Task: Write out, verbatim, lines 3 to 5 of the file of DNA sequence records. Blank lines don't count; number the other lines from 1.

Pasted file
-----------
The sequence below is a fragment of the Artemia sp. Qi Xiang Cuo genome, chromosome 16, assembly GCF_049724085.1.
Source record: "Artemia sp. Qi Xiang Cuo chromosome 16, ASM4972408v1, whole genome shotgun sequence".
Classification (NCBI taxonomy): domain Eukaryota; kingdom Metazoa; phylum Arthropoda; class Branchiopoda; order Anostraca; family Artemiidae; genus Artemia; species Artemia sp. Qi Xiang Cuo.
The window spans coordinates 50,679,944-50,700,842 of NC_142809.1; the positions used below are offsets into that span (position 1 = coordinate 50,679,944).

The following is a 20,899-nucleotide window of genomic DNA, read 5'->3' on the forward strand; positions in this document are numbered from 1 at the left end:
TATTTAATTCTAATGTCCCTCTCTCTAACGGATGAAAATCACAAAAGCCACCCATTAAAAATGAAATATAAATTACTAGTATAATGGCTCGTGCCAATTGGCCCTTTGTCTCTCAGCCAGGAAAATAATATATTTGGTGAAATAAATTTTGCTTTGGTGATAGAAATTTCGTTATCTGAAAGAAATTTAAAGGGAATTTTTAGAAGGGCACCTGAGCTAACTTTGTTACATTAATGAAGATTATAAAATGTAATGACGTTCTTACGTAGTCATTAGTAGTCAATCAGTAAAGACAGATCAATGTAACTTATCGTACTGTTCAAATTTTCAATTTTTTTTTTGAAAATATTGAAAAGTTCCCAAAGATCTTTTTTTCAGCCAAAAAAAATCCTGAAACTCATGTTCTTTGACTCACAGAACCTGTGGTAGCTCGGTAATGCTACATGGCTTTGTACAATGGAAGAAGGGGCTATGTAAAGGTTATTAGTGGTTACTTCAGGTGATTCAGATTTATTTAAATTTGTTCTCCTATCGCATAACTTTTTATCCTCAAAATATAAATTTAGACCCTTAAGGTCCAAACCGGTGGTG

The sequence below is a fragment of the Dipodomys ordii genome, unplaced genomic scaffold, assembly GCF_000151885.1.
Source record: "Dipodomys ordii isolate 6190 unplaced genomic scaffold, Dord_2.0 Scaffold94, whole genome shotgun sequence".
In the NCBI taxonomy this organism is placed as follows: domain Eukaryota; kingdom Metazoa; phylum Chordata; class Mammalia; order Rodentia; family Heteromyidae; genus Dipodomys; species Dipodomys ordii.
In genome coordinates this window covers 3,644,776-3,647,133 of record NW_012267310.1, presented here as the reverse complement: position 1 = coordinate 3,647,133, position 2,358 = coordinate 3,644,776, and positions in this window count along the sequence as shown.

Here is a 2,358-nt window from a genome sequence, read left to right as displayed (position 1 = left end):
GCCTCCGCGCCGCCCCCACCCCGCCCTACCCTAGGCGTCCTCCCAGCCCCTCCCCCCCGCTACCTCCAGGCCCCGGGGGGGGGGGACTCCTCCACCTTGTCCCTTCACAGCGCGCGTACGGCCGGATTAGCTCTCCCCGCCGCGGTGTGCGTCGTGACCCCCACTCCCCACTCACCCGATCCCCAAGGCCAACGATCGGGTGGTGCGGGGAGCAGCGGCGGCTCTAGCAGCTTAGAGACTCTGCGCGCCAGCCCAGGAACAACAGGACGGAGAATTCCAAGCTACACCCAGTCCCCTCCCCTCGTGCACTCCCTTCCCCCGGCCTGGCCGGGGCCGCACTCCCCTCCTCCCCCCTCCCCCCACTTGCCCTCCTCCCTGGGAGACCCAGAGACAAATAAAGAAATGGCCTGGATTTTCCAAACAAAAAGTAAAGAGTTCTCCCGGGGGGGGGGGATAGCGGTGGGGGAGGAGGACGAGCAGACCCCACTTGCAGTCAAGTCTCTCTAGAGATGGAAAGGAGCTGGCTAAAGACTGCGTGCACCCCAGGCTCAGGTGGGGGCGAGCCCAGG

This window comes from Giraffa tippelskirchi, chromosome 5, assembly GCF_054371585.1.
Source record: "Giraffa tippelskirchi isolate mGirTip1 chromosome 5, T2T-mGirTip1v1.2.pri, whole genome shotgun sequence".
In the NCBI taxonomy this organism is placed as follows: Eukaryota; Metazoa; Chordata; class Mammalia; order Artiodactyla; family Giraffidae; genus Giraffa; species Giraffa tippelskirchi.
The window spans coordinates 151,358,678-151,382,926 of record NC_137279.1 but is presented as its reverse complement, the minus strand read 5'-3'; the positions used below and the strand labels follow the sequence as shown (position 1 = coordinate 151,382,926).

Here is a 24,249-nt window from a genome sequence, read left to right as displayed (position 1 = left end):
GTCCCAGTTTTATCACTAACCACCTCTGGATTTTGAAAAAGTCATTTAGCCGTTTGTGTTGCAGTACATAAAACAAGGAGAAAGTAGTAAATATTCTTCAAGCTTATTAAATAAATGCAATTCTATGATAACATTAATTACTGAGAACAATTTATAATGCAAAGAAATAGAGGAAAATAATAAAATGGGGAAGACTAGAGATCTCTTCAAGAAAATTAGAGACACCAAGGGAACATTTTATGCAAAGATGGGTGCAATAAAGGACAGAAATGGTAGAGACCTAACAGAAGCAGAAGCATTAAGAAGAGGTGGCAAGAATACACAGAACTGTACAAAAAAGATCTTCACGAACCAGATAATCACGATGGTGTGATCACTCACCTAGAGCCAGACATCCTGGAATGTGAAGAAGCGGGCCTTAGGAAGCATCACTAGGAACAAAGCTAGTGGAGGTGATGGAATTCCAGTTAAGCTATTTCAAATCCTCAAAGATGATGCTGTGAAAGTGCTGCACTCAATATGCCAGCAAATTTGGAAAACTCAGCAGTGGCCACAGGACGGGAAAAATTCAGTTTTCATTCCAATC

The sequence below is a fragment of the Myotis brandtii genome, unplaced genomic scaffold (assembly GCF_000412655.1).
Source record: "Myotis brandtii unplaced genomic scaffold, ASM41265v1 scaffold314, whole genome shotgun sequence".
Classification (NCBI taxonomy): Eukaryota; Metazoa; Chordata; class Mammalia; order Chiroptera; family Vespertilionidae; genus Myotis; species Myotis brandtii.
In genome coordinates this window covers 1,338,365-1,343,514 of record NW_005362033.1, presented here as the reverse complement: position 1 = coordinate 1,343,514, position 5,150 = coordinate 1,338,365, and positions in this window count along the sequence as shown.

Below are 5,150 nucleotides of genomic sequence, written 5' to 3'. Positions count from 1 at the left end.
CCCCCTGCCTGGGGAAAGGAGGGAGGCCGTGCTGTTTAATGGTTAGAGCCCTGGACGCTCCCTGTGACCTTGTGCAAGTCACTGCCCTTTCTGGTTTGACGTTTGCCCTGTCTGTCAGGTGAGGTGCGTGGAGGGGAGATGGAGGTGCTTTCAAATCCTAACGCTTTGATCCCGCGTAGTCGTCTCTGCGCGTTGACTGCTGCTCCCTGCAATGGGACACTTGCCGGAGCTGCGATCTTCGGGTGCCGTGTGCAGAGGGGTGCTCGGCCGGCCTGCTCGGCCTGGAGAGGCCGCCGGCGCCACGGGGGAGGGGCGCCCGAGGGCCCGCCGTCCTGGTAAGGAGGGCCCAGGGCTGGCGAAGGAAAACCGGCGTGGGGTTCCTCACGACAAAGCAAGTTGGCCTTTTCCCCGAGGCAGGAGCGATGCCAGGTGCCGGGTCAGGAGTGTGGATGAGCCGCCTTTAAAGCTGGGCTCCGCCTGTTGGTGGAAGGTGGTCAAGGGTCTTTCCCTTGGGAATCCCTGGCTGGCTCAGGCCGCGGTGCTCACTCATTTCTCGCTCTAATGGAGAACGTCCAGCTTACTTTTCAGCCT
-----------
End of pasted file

Classification (NCBI taxonomy): domain Eukaryota; kingdom Metazoa; phylum Arthropoda; class Branchiopoda; order Anostraca; family Artemiidae; genus Artemia; species Artemia sp. Qi Xiang Cuo.
The window spans coordinates 50,679,944-50,700,842 of NC_142809.1; the positions used below are offsets into that span (position 1 = coordinate 50,679,944).

The following is a 20,899-nucleotide window of genomic DNA, read 5'->3' on the forward strand; positions in this document are numbered from 1 at the left end: